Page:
[00:21:29.520] – Maria

We’re Whatever the context is, I do think that I would not necessarily use it as a deciding factor. The only case is where I have ever said to someone, You know what? Just take the money, is if they are, for example, a person who is supporting the other members of their family financially during those two years, let’s say perhaps their parents are retired or unemployed and they’re like, Look, I pay for my parents and I need this money, or if they know that they are going into a very non high paying field afterwards, if they’re like, I really just want to be in social enterprise and I want to run a charter school system, and I know that’s what I’m going to do, then I say, Okay, well, assuming that both schools are going to give you an adequate education in that, maybe it does make sense for you to take the scholarship money. But those are very rare occasions. I would say 90% of the time you should go with the school that you like more because the finances will work themselves out. The student loan payments will work themselves out. If you’re smart enough to get into business school, you’re smart to build a post-graduation budget that will allow you to pay back your loads.

[00:22:34.450] – John

Sure enough. And Caroline, I want to come back to the article that we mentioned early on from one of your colleagues, because the clincher, the last item on this article is, Have no regrets, whatever you choose. Now, imagine how you will feel on the day you first step foot on campus to start your MBA program. Imagine what that might feel like. And Look, whatever you choose, if you’re getting offers from places that you apply to, you obviously want to go there. You shouldn’t be applying to schools you do not want to go to. Whatever you decide, don’t be going and having remorse and asking yourself, Hey, if only I made this choice or that choice, right?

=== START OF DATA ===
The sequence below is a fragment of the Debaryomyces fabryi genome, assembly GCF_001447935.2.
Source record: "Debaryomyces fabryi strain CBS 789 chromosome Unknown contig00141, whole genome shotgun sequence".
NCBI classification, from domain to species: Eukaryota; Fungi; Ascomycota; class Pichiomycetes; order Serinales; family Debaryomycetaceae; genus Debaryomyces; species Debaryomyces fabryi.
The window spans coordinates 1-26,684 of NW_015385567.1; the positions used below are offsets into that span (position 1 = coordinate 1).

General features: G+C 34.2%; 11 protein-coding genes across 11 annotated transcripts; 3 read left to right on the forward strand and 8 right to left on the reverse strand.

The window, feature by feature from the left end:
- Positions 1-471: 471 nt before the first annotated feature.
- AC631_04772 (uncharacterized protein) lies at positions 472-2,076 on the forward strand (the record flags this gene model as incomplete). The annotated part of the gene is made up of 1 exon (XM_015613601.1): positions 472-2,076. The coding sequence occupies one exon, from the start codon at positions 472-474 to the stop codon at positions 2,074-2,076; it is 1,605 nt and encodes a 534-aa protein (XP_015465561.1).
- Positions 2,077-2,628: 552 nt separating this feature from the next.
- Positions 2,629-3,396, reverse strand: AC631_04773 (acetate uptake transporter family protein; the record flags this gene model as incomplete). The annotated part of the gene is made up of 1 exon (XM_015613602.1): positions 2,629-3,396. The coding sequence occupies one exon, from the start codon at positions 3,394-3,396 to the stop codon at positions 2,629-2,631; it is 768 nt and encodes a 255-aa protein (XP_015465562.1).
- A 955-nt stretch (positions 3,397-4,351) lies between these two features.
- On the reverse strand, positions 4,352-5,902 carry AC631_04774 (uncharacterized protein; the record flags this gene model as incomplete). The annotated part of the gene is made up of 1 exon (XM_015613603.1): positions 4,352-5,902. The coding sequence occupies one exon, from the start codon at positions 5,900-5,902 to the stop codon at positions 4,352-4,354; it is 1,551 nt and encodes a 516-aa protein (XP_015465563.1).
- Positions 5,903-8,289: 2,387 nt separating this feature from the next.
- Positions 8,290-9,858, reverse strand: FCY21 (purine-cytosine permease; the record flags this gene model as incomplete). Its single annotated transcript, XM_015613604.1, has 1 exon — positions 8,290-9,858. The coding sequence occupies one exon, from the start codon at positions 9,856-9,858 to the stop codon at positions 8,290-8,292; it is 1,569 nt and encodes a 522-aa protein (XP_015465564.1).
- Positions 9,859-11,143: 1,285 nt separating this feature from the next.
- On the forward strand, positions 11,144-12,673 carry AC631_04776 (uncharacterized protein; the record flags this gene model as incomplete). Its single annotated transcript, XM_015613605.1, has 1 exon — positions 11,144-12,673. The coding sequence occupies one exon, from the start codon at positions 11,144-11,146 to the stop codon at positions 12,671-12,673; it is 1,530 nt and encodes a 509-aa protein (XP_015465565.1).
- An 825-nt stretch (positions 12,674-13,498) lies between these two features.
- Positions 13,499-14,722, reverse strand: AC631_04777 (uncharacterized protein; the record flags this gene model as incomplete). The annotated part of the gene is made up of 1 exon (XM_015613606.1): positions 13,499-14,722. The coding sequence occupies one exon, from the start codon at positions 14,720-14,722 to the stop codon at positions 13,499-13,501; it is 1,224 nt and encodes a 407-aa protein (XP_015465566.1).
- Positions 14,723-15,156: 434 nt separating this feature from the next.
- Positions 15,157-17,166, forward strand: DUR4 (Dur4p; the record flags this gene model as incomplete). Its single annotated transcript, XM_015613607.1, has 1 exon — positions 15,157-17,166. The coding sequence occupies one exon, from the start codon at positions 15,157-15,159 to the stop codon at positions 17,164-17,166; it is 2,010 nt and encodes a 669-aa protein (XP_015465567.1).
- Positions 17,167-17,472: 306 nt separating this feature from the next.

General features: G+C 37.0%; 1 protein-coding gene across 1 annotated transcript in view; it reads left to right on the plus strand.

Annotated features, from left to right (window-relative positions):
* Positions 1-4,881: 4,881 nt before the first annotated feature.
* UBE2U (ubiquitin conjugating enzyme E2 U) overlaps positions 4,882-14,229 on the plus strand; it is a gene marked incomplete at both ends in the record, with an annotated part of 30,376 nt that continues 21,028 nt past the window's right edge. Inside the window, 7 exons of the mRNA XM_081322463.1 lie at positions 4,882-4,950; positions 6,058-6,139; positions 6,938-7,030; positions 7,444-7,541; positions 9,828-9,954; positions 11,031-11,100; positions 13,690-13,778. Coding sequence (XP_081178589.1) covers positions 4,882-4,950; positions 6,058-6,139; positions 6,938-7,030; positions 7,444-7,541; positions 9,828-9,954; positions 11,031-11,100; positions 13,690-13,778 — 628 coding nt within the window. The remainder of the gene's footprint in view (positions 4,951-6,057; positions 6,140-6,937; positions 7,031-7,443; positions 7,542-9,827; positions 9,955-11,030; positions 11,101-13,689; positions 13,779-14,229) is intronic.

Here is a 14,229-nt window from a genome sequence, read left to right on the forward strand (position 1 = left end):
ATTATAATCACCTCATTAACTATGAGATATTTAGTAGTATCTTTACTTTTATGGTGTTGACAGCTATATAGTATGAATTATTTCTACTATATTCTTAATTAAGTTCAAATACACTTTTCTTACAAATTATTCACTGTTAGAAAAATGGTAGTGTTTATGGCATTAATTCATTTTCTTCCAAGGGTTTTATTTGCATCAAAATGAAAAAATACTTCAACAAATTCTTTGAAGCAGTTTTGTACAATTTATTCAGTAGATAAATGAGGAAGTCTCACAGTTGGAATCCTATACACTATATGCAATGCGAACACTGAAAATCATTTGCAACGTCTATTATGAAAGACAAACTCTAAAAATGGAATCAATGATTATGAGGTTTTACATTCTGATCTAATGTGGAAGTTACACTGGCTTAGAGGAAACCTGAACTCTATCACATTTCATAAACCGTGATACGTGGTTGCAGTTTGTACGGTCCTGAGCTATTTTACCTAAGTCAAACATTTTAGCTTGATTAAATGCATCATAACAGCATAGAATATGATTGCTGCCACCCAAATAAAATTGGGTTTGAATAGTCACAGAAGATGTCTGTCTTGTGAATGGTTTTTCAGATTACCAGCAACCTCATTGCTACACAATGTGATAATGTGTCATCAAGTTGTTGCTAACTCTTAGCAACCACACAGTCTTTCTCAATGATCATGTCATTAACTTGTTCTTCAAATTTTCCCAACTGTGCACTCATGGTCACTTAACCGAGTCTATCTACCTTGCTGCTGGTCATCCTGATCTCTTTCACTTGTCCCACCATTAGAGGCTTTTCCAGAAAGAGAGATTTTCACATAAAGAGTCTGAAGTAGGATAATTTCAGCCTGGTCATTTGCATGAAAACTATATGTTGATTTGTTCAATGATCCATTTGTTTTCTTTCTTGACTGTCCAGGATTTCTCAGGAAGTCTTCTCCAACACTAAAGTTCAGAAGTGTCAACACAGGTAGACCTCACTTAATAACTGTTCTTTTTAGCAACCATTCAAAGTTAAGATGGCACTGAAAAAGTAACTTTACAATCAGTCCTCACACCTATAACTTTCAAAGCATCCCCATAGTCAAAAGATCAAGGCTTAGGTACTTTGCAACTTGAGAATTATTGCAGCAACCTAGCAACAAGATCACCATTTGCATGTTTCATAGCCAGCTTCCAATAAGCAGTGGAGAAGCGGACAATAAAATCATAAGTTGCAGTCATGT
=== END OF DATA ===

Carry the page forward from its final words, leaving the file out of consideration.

[00:23:22.990] – Caroline

Yeah, that’s right. By definition, if you have multiple offers, you have to turn down some fantastic opportunities. And there may be wonderful things that you will not get to experience, but that is a great position to be in, and that is life as well. We have to make choices every day, and you can’t do everything in life. And I think even if you go to a school and there’s some things that aren’t quite what you expected or perhaps you’re disappointed about some aspect of it, I think it’s all about attitude and the MBA is all about what you put into it. So So if you invest yourself and you make a big effort to learn as much as you can and to build those relationships and get involved in the life of the school outside of the classroom, then you will get a huge benefit from it. But if you go there and think, oh, damn, I’m disappointed about this class and that class, and I could have gone to X school instead, then you’re looking over your shoulder, then you won’t make the best out of it. So definitely it’s important to to make that decision and to move on and to embrace that.

[00:24:33.950] – John

All right, there you have it. Hey, if you’re in the MVL position, choosing among multiple offers, good luck to you. We hope we offered a little advice to guide your decision. Make sure it’s the right one. Again, I’ll just amplify what Caroline just mentioned. Have no regrets. You’re going to have an incredible experience, a life-changing experience when you remember for the rest of your life. If if you’re lucky enough to go into a highly selective two-year residential MBA program or even a one-year MBA, which obviously is more common in Europe. So just go, enjoy it, love it, take advantage of it, and congratulations on getting those offers in the first place. Hey, thanks for listening. This is John Byrne with Poets and Quants.

How To Choose The Right School When You Have Multiple Offers
Maria |
May 1, 2024